US-Russia Cybersecurity Cooperation: Future Paths and Historical Perspective

cybersecurity us russia

The rapid development of Internet technology has and will continue to generate unforeseen threats and opportunities. From unprecedented interconnectedness on social media to attacks on critical infrastructure, the implications of Internet technology deserve attention on the global stage.

Cybersecurity has emerged at the forefront of diplomacy worldwide but remains underdeveloped as states look for workable “rules of the road” that can be agreed upon. This is especially true in the United States and Russia, where the US accuses Russia of allowing hackers to attack infrastructure and businesses and to interfere in US elections. Russia, meanwhile, holds that most cyberattacks on its institutions and businesses come from the US and accuses the US of interfering in the Russian 2021 parliamentary elections.

It is critical for the US and Russia to seriously consider cybersecurity cooperation. This paper will discuss the evolving framework for this, examining cybersecurity issues in the appropriate context of each country, exploring the recent history and failures of cybersecurity cooperation, and offering potential avenues for the cybersecurity cooperation in the future.

 

 

Cybersecurity in Context

Cybersecurity is an ambiguous term, whose contested interpretation highlights the complexity of establishing a US-Russia framework of cybersecurity cooperation. The US Cybersecurity Infrastructure Security Agency defines cybersecurity as, “The art of protecting networks, devices, and data from unauthorized access or criminal use and the practice of ensuring confidentiality, integrity, and availability of information.” This definition aligns with the US perspective of cyberspace as a domain for the free exchange of information.

The Russian term for cybersecurity is most aptly translated into English as “information security.” In Russia, “cybersecurity” is largely thought of as a US concept. The Doctrine of Information Security of the Russian Federation defines information security as, “The state of protection of the individual, society and the State against internal and external information threats, allowing to ensure the constitutional human and civil rights and freedoms, the decent quality and standard of living for citizens, the sovereignty, the territorial integrity and sustainable socio-economic development of the Russian Federation, as well as defense and security of the State.” This definition aligns with the Russian perspective of cyberspace as a domain of information flow that warrants heavy state regulation. These different views on cybersecurity have changed over time, alongside the cybersecurity doctrine and technological development of each country.

While US cybersecurity doctrine gradually transitioned from a central focus on information security to a central focus on network and application security, Russian doctrine gradually increased its focus on information security.

The evolution of related warfare doctrine in the US and Russia can further elucidate these concepts. Early on, US cybersecurity doctrine focused on the detection and mitigation of information-gathering cyber-attacks against the US and US based systems. Beginning in 2003, the US cyber doctrine entered a modern militarization phase, acknowledging that cyber warfare, like kinetic attacks, can cause damage to strategic capabilities and critical infrastructure. The culmination of this phase likely occurred in 2010, during the alleged joint US-Israeli cyberattack known as Stuxnet on Iranian nuclear facilities.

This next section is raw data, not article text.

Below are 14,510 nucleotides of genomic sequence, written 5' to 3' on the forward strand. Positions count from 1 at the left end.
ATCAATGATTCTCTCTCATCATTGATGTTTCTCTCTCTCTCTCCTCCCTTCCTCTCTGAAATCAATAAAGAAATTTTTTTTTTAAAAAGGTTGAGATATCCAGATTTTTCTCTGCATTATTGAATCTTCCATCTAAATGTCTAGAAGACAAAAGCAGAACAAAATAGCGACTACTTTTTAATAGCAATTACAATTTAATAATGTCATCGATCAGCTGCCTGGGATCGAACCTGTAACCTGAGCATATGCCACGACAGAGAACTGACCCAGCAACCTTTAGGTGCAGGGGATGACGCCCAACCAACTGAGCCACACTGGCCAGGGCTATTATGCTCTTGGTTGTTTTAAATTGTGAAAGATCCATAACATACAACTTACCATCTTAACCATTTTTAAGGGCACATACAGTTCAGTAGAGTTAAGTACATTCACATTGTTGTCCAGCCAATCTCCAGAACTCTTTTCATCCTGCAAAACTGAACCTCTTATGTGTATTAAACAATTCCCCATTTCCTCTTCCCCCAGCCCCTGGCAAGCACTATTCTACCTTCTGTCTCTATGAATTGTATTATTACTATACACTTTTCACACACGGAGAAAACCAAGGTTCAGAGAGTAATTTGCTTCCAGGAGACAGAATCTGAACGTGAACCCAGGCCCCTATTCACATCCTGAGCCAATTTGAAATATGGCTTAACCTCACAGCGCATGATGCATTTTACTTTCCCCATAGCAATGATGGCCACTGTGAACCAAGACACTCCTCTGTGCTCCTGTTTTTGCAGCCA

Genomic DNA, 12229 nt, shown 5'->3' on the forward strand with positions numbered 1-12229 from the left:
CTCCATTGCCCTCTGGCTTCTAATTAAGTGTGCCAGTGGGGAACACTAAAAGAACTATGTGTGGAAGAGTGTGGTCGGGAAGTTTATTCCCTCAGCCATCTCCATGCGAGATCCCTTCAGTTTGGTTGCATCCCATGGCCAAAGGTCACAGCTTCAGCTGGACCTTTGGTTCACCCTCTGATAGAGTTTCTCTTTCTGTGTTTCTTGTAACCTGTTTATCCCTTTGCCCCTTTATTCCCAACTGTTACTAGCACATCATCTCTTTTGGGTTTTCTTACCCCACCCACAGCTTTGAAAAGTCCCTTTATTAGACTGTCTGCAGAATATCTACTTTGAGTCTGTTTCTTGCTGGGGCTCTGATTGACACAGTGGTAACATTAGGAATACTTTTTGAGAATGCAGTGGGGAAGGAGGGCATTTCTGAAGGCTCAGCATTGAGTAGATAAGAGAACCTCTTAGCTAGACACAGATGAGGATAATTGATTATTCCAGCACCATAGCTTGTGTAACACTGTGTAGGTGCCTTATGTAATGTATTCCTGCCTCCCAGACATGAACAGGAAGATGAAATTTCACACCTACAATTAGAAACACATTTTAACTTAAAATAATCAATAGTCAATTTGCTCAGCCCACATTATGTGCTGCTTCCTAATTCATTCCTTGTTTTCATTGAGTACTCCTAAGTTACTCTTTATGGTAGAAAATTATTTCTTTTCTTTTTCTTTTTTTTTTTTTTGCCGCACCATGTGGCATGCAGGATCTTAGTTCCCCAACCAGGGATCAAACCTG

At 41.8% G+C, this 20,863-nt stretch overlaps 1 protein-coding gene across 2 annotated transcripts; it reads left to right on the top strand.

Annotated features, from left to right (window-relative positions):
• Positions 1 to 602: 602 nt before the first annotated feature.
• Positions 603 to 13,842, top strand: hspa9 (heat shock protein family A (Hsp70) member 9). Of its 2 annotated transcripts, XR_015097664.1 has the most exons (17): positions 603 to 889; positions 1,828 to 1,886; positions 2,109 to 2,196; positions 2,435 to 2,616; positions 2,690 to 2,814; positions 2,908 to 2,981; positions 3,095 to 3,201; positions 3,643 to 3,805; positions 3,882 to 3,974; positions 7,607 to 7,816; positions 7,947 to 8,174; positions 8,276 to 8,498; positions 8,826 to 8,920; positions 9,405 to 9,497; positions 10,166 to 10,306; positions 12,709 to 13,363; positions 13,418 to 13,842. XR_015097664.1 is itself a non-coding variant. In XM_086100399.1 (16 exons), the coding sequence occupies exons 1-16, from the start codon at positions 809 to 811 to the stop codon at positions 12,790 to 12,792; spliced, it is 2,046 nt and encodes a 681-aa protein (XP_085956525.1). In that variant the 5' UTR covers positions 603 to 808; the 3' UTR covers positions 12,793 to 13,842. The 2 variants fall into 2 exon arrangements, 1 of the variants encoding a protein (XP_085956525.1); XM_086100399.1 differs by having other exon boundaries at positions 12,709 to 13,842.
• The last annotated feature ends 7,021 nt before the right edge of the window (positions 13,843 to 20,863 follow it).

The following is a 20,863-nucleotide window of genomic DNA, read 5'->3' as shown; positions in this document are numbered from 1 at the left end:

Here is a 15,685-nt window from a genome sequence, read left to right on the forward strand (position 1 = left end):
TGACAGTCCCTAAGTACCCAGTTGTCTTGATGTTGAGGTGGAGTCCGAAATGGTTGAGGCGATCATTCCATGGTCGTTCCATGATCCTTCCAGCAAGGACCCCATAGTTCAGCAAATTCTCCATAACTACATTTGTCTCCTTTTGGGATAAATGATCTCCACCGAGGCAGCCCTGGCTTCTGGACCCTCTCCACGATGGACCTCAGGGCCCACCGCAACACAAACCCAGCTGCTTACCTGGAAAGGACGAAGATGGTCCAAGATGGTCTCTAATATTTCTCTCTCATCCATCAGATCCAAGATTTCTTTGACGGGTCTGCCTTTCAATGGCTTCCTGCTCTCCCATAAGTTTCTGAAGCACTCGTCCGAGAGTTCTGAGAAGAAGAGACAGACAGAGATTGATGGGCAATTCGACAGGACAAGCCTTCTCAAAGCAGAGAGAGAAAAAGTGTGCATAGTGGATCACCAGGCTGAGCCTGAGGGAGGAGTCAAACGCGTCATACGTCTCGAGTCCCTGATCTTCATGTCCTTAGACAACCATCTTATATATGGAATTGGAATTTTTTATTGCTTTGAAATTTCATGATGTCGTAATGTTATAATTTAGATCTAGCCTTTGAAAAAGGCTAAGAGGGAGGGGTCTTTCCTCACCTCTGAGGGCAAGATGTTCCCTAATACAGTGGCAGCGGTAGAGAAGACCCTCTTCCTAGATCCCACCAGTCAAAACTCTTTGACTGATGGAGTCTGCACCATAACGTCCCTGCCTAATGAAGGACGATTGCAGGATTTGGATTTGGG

By 2012, US cyber warfare doctrine was beginning to take a strategic-diplomatic approach. Policy, international regulations, Internet governance, and agreements all began to play a significant role in the cyber environment. However, at the same time, US-Russia relations were beginning to deteriorate with the US Magnitsky Act and Russia’s adoption ban, resulting in an environment unconducive to cyber cooperation.

Russia’s concept of information warfare has also evolved considerably over the past two decades. Russia’s leadership gradually shifted from a view that armed violence is the baseline of warfare, to a broadened baseline that included non-military and non-kinetic measures.

Starting in the early 2000s, the Color Revolutions and Arab Spring presaged a future where the use of non-military and information communication technology (ICT) could be used to invoke and support regime-threatening protests. Thus, the 2014 Russian Military Doctrine characterizes modern military conflict as, “the integrated use of military force, political, economic, informational, and other non-military measures implemented with the widespread use of the protest potential of the population and special operational forces.”

Additionally, the emergence of the Internet as a global forum triggered the Russian government’s fear of cognitive threats in the information sphere. Russia has often pointed out that the Internet and social media are dominated by US-based companies, providing the US a strategic advantage in information capabilities. Russia has expressed concern about outside informational influence on the Russian population and decision-makers, and the effects of that influence on social values and stability. Such concerns are rarely and poorly understood in the US.

The two different perspectives of the US and Russia, resulting from different starting points and histories, have been one of the main causes of the unsuccessful history of cybersecurity cooperation between the two countries.